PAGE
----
Access to the project will be further enhanced with the planned BART and High Speed Rail connections at Diridon Station. With the addition of BART and High Speed Rail to Diridon Station the site represents one of the best development sites in the entire Bay Area.
6. What is the timeline for the project?
There are many milestones to accomplished for a project like the baseball stadium to constructed and opened. The first step is for Major League Baseball to come to a conclusion on territorial rights. Pending a favorable conclusion, a vote by the citizens of San Jose will be necessary. It is anticipated that this will be necessary. It is anticipated that this will occur in 2010. If all goes well, the earliest a ballpark would open is Spring 2014.

SJ Economic Impact Report

I'll get into the nitty gritty later tonight. For now I'll make a few observations on the new Economic Impact Report:

1. The firm used for this version, Conventions Sports & Leisure, is the same one used by the City of Santa Clara for their 49ers stadium study. I will be looking carefully for unrealistic projections.

2. Cost of the 32,000-seat ballpark is projected to be $461 million in 2009 dollars, $489 million in 2011 dollars. Ballpark would open in 2014.

3. The City's projected impact is ~$1.5 million in additional general fund revenue, net of increased city service costs ($45k). The A's would pay for all gameday police, emergency and traffic expenses.

4. Projected 2.1 million in attendance plus 3 non-baseball events.

5. 50% of attendees would not be from
San Jose and would be coming in solely for an A's game.

6. Jobs - 350 during construction period, 980 net new jobs including 138 ballpark-specific jobs. I'll get into why I'm skeptical about this later.

7. There are hints about what kind of deal could be struck within the numbers. Think property taxes.

8. An alternative development scenario projects just over 1 million new s.f. In office space. It could produce nearly 3x the number of post-construction jobs but yield $300k less tax revenue annually. The difference here is that completion of the construction would occur some 20 years after a ballpark due to commercial market conditions.

9. Yes, there is a section devoted to indirect impacts, which I will largely ignore.

10. This is the first official analysis from the City which refers to the A's by name (88 instances).

01 September 2009

Oklnd.com

Might as well post this before someone puts it in a comment.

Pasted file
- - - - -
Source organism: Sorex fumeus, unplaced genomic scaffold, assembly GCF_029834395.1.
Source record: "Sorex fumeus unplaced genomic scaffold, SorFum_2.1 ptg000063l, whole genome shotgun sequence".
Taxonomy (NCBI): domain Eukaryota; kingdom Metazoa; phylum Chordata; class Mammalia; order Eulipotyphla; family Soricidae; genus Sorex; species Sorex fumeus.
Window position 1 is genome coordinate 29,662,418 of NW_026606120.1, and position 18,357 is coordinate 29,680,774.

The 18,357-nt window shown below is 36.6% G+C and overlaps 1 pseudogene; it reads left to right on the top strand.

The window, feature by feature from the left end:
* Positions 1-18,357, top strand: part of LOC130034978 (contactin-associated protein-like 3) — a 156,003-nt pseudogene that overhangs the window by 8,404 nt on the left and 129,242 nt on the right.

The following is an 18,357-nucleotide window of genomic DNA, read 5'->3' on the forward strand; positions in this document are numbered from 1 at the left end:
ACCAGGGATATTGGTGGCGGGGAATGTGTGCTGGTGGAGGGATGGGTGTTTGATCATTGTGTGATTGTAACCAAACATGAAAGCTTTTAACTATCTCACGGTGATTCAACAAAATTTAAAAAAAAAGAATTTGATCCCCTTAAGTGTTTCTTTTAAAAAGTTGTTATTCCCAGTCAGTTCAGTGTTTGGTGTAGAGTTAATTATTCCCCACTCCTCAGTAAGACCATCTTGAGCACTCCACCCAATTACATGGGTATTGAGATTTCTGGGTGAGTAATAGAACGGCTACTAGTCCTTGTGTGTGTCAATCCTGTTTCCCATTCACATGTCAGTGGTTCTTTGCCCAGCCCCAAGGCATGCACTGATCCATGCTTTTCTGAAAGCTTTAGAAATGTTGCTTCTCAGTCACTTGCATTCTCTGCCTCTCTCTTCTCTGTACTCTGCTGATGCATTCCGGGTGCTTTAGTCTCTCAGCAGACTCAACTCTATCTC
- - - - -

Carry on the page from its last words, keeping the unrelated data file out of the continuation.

A new site, oklnd.com, is selling baseball-style shirts with traditional Oakland A's colors, but sans the "A's." Part sociopolitical statement, part middle finger to management and baseball. Some will say it's clever, some will say it's pointless. To me it looks like a rip-off of CSN California's ad campaign.

The site is run by SF-based Typebox, LLC. Typebox is fronted by Mike Kohnke, who is "best known for his innovative type designs." (see Wikipedia page and history)

On a tangentially related note, I'm reminded of Oklahoma City sportstalk host Jim Traber, who grilled (MP3) OKC Thunder power forward Nick Collison for saying how nice the weather was in Collison's offseason (and former in-season) home of Seattle.

Howard Terminal Revisited

Everyone likes trains, right?

This short video was shot yesterday afternoon between Jack London Square and Howard Terminal. There's no better illustration of the impact of trains through the area. They are the lifeblood of the port's operations and an important conduit for commuters on Capitol Corridor. Should a ballpark be planned for Howard Terminal, multiple pedestrian bridges will have to be built to span The Embarcadero in order to ensure fan safety. However, that's not the only issue.

The sign above is your typical underground pipeline warning sign. Many pipelines are found alongside railroad tracks since both are meant to go long distances. In this case, the pipeline has a much more local purpose - the Oakland Power Plant.

The tank in the upper left of this picture doesn't hold water. It holds oil for the plant. Nasty, potentially flammable stuff. The plant itself is not operational 24/7, it's meant to provide peak-demand power when needed. Oakland Power Plant spans 3 blocks and is owned by Houston-based Dynegy, along with the plant in Moss Landing.

The CA Public Utilities Commission and the Port of Oakland have occasionally gotten into skirmishes about the plant. There's no denying the importance of a piece of power infrastructure like this, but the Port has resisted attempts by past owners to expand the plant. An audit performed two years ago (warning: PDF) by the CPUC revealed instances of lax training and emergency preparedness, though nothing was deemed dangerous within the scope of the plant's operation.

I've been told that with Matson's long-term deal with the Port, it's nearly impossible to relocate them. The City has been mum on a specific site in the area, but given the circumstances it may be better to focus on other land nearby. Which is too bad, imagine the building below as part of a majestic concrete/masonry ballpark fa├žade. (It's part of the power plant.)

So where to focus? The best place may be the area north of Howard Terminal and the power plant, bounded by the BART tracks/5th Ave on the north, MLK to the east, 2nd St to the south, and Market/Brush Sts to the west.

No, it's not on the waterfront. It does have a nice view of Downtown Oakland. It's also a shorter distance to the 12th St BART station, just over 1/2 mile as opposed to 3/4 mile from the station to Howard Terminal. Admittedly, it would be strange to have BART running right past the place even though there wouldn't necessarily be a co-located station. Fortunately, there is some vacant land that would be perfect for station portals if all parties could get it together. Just as important, it's a shorter stumble to-and-from The Trappist.

Most importantly, land deals would be done with individual private landowners, not the Port. Port land is really City land, but that doesn't make it any easier to do a deal given the politics involved. We're talking about 5-6 blocks, the same amount as Diridon South.

Is this doable? I have no idea. I'm just as in-the-dark about actual proposals emanating from Oakland as many of you.